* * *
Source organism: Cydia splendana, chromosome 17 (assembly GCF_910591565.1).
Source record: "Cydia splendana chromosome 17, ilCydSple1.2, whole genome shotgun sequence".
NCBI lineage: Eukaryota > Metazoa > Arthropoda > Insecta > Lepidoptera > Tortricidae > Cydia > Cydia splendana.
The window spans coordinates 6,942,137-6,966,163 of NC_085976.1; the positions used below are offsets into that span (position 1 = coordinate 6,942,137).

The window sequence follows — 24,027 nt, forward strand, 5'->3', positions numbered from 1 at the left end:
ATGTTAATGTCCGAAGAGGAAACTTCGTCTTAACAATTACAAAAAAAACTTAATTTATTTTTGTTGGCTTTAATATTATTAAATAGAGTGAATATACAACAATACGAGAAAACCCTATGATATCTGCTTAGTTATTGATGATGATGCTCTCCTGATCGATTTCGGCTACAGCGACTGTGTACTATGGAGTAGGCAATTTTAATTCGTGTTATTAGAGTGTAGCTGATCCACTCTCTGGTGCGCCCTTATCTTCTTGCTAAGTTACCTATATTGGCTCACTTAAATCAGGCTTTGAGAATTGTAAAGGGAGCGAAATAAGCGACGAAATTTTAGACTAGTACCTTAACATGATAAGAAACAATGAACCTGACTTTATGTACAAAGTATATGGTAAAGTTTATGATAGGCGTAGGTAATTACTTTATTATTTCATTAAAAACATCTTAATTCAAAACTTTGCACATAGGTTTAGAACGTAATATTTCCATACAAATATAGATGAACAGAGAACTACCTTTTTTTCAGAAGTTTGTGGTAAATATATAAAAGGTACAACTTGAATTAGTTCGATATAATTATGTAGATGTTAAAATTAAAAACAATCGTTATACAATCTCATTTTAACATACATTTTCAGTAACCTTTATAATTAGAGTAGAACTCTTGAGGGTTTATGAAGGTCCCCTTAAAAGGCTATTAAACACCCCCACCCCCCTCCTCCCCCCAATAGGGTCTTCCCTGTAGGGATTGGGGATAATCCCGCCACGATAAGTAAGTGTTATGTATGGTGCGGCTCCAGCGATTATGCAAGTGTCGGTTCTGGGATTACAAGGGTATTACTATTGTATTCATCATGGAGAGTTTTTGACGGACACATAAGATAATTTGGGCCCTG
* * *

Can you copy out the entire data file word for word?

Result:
Source organism: Cydia splendana, chromosome 17 (assembly GCF_910591565.1).
Source record: "Cydia splendana chromosome 17, ilCydSple1.2, whole genome shotgun sequence".
NCBI lineage: Eukaryota > Metazoa > Arthropoda > Insecta > Lepidoptera > Tortricidae > Cydia > Cydia splendana.
The window spans coordinates 6,942,137-6,966,163 of NC_085976.1; the positions used below are offsets into that span (position 1 = coordinate 6,942,137).

The window sequence follows — 24,027 nt, forward strand, 5'->3', positions numbered from 1 at the left end:
ATGTTAATGTCCGAAGAGGAAACTTCGTCTTAACAATTACAAAAAAAACTTAATTTATTTTTGTTGGCTTTAATATTATTAAATAGAGTGAATATACAACAATACGAGAAAACCCTATGATATCTGCTTAGTTATTGATGATGATGCTCTCCTGATCGATTTCGGCTACAGCGACTGTGTACTATGGAGTAGGCAATTTTAATTCGTGTTATTAGAGTGTAGCTGATCCACTCTCTGGTGCGCCCTTATCTTCTTGCTAAGTTACCTATATTGGCTCACTTAAATCAGGCTTTGAGAATTGTAAAGGGAGCGAAATAAGCGACGAAATTTTAGACTAGTACCTTAACATGATAAGAAACAATGAACCTGACTTTATGTACAAAGTATATGGTAAAGTTTATGATAGGCGTAGGTAATTACTTTATTATTTCATTAAAAACATCTTAATTCAAAACTTTGCACATAGGTTTAGAACGTAATATTTCCATACAAATATAGATGAACAGAGAACTACCTTTTTTTCAGAAGTTTGTGGTAAATATATAAAAGGTACAACTTGAATTAGTTCGATATAATTATGTAGATGTTAAAATTAAAAACAATCGTTATACAATCTCATTTTAACATACATTTTCAGTAACCTTTATAATTAGAGTAGAACTCTTGAGGGTTTATGAAGGTCCCCTTAAAAGGCTATTAAACACCCCCACCCCCCTCCTCCCCCCAATAGGGTCTTCCCTGTAGGGATTGGGGATAATCCCGCCACGATAAGTAAGTGTTATGTATGGTGCGGCTCCAGCGATTATGCAAGTGTCGGTTCTGGGATTACAAGGGTATTACTATTGTATTCATCATGGAGAGTTTTTGACGGACACATAAGATAATTTGGGCCCTG